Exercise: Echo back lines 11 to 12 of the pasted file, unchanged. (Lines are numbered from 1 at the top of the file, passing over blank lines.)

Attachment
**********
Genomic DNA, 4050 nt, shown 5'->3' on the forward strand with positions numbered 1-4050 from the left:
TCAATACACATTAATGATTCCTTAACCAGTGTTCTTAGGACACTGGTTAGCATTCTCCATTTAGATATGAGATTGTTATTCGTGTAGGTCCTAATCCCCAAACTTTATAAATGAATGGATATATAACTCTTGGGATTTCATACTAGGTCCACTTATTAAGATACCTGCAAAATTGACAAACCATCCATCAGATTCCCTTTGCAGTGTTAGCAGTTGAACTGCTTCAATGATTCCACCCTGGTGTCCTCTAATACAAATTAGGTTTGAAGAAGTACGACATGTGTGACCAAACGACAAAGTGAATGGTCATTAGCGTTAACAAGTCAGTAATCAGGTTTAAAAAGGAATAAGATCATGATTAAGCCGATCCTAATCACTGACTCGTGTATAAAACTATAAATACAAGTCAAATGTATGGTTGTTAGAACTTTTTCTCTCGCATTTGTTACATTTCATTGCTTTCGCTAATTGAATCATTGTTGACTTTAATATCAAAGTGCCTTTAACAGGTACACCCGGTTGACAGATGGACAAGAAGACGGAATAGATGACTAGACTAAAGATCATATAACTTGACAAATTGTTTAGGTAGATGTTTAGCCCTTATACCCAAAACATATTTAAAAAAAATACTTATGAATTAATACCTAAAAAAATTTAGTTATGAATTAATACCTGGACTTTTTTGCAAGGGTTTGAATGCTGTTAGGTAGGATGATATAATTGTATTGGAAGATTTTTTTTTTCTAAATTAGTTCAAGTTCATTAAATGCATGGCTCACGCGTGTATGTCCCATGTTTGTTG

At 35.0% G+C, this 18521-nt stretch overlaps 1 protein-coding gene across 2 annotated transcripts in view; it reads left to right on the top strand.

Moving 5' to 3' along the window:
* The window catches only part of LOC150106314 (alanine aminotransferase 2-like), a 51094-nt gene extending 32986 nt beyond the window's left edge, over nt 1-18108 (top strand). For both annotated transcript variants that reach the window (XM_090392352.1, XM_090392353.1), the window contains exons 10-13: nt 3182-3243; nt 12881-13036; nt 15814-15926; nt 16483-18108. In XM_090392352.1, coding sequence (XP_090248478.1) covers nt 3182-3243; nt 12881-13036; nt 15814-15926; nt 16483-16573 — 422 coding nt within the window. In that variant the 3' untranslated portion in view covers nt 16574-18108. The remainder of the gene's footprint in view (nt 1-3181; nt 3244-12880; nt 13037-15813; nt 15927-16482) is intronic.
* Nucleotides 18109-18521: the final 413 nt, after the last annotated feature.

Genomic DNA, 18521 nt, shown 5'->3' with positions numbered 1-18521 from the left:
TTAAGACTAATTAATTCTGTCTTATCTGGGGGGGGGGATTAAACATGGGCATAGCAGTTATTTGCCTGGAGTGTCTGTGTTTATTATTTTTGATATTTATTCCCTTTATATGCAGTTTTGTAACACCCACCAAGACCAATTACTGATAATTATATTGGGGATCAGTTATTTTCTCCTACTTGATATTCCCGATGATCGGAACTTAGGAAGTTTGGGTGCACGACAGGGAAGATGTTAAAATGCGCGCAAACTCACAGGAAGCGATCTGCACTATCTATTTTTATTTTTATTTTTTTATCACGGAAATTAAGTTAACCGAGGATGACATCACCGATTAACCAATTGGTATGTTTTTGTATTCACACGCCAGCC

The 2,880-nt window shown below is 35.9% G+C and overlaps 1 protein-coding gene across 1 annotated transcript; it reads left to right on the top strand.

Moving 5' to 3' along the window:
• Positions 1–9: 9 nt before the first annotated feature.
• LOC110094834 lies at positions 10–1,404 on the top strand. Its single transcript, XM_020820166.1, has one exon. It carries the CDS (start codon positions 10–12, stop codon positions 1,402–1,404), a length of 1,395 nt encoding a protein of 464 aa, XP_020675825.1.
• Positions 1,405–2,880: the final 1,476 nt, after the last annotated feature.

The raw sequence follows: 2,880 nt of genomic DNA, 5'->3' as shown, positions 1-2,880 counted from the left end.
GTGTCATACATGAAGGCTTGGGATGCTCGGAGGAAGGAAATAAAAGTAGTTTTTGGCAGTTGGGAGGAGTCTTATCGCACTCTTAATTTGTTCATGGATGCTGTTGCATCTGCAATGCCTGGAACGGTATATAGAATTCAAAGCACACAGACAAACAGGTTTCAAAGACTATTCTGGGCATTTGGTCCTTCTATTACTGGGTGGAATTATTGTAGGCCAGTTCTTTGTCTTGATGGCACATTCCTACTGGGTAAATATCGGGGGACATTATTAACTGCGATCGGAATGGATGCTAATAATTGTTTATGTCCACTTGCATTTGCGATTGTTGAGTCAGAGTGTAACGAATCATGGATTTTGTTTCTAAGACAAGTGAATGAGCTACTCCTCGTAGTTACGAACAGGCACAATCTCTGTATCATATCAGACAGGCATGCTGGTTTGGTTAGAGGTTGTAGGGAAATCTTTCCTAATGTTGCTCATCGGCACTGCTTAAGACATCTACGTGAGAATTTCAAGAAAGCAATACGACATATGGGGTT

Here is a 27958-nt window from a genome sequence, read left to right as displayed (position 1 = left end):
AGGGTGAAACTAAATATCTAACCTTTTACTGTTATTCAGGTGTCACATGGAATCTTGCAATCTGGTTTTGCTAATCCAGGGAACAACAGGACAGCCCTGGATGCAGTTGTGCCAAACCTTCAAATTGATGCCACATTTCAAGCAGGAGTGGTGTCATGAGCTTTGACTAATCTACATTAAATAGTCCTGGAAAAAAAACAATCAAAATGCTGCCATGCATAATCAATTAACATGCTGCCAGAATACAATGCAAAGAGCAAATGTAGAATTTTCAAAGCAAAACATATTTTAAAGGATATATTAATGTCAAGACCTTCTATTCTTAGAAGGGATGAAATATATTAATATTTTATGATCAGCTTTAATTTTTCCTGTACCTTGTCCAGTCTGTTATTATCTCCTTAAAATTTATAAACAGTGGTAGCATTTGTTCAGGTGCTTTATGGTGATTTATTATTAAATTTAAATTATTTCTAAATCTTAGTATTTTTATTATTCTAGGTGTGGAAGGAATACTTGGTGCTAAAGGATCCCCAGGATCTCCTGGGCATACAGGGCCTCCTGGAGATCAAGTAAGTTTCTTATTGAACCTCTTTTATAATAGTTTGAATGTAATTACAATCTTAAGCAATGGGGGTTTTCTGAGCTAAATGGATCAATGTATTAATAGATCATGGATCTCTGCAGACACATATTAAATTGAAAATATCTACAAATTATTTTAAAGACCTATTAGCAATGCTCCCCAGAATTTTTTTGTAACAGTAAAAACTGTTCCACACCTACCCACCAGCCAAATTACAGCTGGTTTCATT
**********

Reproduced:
• Positions 1–9: 9 nt before the first annotated feature.
• LOC110094834 lies at positions 10–1,404 on the top strand. Its single transcript, XM_020820166.1, has one exon. It carries the CDS (start codon positions 10–12, stop codon positions 1,402–1,404), a length of 1,395 nt encoding a protein of 464 aa, XP_020675825.1.